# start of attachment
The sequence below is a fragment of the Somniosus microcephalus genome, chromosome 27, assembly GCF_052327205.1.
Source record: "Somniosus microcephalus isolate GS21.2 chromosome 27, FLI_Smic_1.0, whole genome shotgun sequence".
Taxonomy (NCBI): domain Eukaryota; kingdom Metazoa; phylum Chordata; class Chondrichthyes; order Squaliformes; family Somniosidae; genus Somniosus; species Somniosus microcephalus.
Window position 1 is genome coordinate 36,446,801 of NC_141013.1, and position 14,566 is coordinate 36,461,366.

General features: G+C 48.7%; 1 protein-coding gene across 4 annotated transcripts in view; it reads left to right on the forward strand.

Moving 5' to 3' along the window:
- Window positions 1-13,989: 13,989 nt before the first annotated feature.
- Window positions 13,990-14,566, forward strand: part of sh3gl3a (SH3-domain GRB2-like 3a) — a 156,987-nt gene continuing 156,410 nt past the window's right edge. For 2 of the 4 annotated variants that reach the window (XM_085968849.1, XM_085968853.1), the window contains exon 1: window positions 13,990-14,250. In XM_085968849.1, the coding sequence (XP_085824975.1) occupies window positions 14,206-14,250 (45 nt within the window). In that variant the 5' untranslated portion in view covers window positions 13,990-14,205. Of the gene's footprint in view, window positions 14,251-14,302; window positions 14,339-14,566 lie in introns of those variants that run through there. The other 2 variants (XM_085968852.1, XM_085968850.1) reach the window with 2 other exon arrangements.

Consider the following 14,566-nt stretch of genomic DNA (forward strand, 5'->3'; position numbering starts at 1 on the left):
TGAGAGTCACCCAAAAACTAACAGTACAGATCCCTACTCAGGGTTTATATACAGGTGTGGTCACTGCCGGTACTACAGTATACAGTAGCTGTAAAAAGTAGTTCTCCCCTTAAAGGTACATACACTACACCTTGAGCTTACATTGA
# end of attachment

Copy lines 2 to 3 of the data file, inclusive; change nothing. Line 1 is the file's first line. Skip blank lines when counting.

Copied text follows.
Source record: "Somniosus microcephalus isolate GS21.2 chromosome 27, FLI_Smic_1.0, whole genome shotgun sequence".
Taxonomy (NCBI): domain Eukaryota; kingdom Metazoa; phylum Chordata; class Chondrichthyes; order Squaliformes; family Somniosidae; genus Somniosus; species Somniosus microcephalus.